[whatwg] Should <video controls> generate click events?

Rick Waldron waldron.rick at gmail.com
Tue Aug 20 17:37:07 PDT 2013

On Tue, Aug 20, 2013 at 7:55 PM, Silvia Pfeiffer
<silviapfeiffer1 at gmail.com>wrote:

> On Wed, Aug 21, 2013 at 9:11 AM, Tab Atkins Jr. <jackalmage at gmail.com
> >wrote:
> > On Tue, Aug 20, 2013 at 3:46 PM, Silvia Pfeiffer
> > <silviapfeiffer1 at gmail.com> wrote:
> > > On Wed, Aug 21, 2013 at 8:32 AM, Tab Atkins Jr. <jackalmage at gmail.com>
> > > wrote:
> > >>
> > >> On Tue, Aug 20, 2013 at 3:28 PM, Silvia Pfeiffer
> > >> <silviapfeiffer1 at gmail.com> wrote:
> > >> > IMHO, the example that Philip provided in
> http://people.opera.com/~**
> > >> > philipj/click.html <http://people.opera.com/~philipj/click.html> is
> > not
> > >> > a
> > >> > realistic example of something a JS dev would do.
> > >>
> > >> Um, why not?  Clicking on the video to play/pause is a useful
> > >> behavior, which things like the Youtube player do.  Since <video>
> > >> elements don't generally do this, it seems reasonable that an author
> > >> could do pretty much exactly what Philip shows in his demo.
> > >
> > >
> > > YouTube has their own controls for this, so Philip's example does not
> > apply.
> > >
> > > What I'm saying is that the idea that the JS developer controls
> > pause/play
> > > as well as exposes <video controls> is a far-fetched example.
> >
> > Yes, Youtube has their own controls.  They have long-standing branding
> > that makes it worthwhile for them to roll their own.
> >
> > Why would I want to roll my own, though, when all I want is to add
> > click-to-play/pause?  That seems like a lot of difficult make-work.
> >
> Indeed. As a JS dev you make a choice: either you roll your own, or you
> don't.
> If you roll your own, you write the JS to handle the clicks from the
> controls and do video.pause() and video.play() yourself.
> If you don't roll your own, you write <video controls> and you expect the
> browser to handle pausing/playing. You don't do what Philip's demo (
> http://people.opera.com/~philipj/click.html) does: handle pause and play
> toggling in JS. Because the browser already does that for you.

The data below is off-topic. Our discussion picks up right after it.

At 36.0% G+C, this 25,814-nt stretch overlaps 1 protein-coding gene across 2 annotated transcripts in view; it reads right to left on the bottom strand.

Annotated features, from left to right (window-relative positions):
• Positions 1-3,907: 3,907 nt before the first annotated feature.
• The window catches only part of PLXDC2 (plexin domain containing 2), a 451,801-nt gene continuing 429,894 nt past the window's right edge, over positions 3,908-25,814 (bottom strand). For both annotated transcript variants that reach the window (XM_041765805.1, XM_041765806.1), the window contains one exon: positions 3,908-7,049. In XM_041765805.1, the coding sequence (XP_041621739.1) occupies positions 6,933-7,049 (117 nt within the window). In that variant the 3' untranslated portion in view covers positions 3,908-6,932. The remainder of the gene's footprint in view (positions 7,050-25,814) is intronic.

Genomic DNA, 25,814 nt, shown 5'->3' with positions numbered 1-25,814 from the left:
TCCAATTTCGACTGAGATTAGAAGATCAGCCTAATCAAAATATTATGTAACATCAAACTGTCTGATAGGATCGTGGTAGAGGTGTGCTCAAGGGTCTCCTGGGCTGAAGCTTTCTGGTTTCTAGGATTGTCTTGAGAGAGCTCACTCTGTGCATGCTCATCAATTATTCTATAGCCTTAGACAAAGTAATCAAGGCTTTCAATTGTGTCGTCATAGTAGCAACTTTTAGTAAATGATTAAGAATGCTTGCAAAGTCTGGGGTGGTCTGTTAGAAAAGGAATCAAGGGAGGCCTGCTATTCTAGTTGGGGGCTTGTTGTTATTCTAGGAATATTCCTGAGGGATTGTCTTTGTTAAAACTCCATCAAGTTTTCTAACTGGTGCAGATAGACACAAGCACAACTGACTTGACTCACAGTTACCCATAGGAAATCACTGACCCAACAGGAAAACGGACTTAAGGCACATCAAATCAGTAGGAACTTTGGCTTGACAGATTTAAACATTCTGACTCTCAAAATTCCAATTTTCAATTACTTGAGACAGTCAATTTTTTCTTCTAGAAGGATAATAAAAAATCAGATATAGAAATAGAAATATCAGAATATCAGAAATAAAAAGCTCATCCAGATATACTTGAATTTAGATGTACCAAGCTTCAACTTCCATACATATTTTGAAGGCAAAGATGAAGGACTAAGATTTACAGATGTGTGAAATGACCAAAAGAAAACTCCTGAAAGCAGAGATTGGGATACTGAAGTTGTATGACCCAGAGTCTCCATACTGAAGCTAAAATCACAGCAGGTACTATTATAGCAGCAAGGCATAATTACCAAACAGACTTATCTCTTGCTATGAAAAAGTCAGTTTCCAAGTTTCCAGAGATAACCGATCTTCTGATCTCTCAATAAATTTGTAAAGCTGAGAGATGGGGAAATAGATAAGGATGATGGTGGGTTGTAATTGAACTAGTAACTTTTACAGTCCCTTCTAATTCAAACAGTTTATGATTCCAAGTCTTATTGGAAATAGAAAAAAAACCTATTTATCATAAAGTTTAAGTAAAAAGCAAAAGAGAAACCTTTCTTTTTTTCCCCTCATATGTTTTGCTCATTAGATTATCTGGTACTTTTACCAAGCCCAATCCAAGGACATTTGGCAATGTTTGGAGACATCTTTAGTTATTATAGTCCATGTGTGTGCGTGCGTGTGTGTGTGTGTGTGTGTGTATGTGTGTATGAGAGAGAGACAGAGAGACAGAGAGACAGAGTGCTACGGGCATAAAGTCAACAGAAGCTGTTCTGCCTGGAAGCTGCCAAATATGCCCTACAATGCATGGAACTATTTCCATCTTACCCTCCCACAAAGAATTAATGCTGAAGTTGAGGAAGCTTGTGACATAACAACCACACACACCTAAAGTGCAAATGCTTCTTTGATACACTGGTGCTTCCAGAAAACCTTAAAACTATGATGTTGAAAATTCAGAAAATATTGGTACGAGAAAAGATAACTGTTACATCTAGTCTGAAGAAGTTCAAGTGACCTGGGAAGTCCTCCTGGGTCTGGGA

> This is why I am saying: Philip's example is not a typical use case. It
> only happens when the developer made the choice to roll their own, but the
> user activates the default controls (e.g. through the context menu) as
> well. This can't happen on YouTube, because YouTube hide away the context
> menu on the video element. It may happen elsewhere (though I've just tried
> videoplayer.js and sublime video player and jwplayer and all of them have
> their video controls on top of the browser-provided ones, so you can't even
> get to them). It's this far-fetched use case that the patch is addressing.
> However, the patch has a wider implication: namely that the User agent will
> suppress all user interaction events from the browser-provided video
> controls. I.e. if the user clicks on the play button, no click event is
> raised on the video element and the elements that the video element is in.
> That's what Edward is objecting to - and I agree.

Thank you, this is the clarification I was looking for in my previous
inquiries. Given this explanation, I absolutely object to any change (such
as this) that will effectively cripple the interaction "programmability" of
<video> elements. There are commercial products that have been developed
and are being developed that rely on the ability to add listeners for
events that occur on the <video controls> as part of reach and engagement
data collection, eg. Did the user click the Play button on the video and
watch it all the way through? Did they click Pause? Did they drag to seek?


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